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Old 28-08-2012, 12:28   #121
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Re: Dismasting - Why Does it Happen - How to Prevent it

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Originally Posted by micah719 View Post
The unstayed mast seems to be the way to go. That it isn't more popular than the stayed has a lot of reasons, and I wonder how much of that is influenced more by status-quo and the better repeat-business for the rigging industry.
I had a reply all typed out, and then something happened and I lost it. I'll try to repeat:

I will withhold any further opinions on bamboo, now after reading this article:

http://bambus.rwth-aachen.de/eng/PDF...f%20bamboo.pdf

It appears, at least according to this, that bamboo is about twice as strong and stiff as spruce, the premier mast building wood. Whether it is suitable for masts is another matter. There is nothing in here about density as far as I can see. Also, the biggest diameters appear to be around 18 cm = 180 mm = about 7 inches. That might be suitable for a boat up to about 35' or so. Whether there is enough wall thickness to handle sailing rig loads is the question--what's the overall strength of the sections? So, I'll wait for the results of your trials before saying anything else as I am interest to learn what you learn.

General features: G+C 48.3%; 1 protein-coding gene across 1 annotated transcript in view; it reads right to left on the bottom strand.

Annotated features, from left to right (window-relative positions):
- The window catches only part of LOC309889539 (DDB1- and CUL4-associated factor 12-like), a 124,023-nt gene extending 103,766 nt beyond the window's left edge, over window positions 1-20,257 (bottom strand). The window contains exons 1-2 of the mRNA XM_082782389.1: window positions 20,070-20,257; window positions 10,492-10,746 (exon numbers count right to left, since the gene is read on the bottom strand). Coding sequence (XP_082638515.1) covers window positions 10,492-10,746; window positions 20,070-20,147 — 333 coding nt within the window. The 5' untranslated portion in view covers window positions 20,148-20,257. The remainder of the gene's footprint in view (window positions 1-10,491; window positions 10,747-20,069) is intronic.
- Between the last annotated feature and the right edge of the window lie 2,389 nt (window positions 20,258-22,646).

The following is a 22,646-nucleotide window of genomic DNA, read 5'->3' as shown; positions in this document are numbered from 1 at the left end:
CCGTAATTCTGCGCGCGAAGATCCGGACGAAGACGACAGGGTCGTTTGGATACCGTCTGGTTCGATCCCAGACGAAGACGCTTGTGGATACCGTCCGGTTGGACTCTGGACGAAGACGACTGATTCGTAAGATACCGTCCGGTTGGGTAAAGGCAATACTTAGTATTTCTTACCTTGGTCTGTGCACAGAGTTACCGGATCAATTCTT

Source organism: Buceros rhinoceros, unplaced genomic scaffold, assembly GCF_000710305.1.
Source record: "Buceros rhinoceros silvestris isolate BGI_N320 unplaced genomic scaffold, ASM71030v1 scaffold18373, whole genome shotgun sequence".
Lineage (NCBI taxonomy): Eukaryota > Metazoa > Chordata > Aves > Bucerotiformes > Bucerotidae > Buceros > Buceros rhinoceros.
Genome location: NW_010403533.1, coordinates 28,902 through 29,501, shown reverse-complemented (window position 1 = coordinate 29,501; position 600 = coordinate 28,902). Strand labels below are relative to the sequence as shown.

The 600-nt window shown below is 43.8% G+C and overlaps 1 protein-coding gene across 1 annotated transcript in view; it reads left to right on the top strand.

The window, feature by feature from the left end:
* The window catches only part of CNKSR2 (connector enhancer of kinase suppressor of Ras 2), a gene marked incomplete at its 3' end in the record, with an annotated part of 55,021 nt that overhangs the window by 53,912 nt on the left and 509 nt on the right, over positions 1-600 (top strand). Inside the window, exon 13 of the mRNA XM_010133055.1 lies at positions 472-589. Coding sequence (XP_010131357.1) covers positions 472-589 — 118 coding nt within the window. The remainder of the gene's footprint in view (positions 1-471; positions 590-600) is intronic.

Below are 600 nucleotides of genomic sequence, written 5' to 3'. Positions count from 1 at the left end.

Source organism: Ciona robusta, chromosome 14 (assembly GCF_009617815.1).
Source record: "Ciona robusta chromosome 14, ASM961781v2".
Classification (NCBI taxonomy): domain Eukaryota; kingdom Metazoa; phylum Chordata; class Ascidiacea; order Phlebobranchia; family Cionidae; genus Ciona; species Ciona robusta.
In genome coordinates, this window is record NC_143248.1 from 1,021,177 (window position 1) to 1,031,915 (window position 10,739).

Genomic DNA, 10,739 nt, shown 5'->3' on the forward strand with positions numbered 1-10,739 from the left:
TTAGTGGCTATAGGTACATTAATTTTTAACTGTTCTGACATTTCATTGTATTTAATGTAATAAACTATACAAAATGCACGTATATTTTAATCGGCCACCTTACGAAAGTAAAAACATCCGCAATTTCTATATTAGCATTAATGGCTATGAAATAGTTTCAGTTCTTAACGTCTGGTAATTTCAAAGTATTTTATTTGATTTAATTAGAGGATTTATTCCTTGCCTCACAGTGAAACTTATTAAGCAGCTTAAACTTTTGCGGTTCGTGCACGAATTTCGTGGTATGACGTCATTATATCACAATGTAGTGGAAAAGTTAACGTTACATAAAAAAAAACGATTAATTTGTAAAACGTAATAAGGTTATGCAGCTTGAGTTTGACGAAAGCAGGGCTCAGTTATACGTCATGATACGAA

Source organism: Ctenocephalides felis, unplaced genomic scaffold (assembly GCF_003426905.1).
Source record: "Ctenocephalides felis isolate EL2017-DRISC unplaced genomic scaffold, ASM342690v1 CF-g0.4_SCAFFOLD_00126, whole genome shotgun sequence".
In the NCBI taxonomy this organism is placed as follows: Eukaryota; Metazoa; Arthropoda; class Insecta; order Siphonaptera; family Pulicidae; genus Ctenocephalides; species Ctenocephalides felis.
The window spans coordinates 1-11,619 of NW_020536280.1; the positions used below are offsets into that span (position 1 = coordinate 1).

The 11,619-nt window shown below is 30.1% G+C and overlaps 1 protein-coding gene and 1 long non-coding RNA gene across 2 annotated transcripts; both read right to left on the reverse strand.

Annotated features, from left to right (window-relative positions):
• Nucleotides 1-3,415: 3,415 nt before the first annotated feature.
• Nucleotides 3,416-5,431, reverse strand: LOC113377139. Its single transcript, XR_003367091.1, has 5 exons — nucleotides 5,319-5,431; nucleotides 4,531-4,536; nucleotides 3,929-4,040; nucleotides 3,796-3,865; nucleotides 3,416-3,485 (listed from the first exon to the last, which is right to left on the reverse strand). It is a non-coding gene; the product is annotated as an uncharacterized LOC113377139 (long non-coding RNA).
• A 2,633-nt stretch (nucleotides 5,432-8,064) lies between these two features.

As for the popularity, such as it is for free-standing rigs, I would say it is DEFINITELY influenced by the status quo of the market. Very few people are building them any more--the modern heyday was the late 1970s to the mid 1980s. Many of those boats are still sailing, and owners who take good care of them hold onto them for a long time because they like them so much. When they come up for sale, good ones go quickly.

I have also seen on this forum and on BoatDesign.net a growing appreciation and new examples of boats with free-standing rigs. I think interest is growing. So it only takes an intrepid boatbuilder to start some more modern designs. But the obstacles can be daunting--not only the design and tooling, but the up-hill marketing that would have to be done. But, I firmly believe that with the right design and the right builder, and the right approach to build the market interest slowly, such an effort would be quite profitable.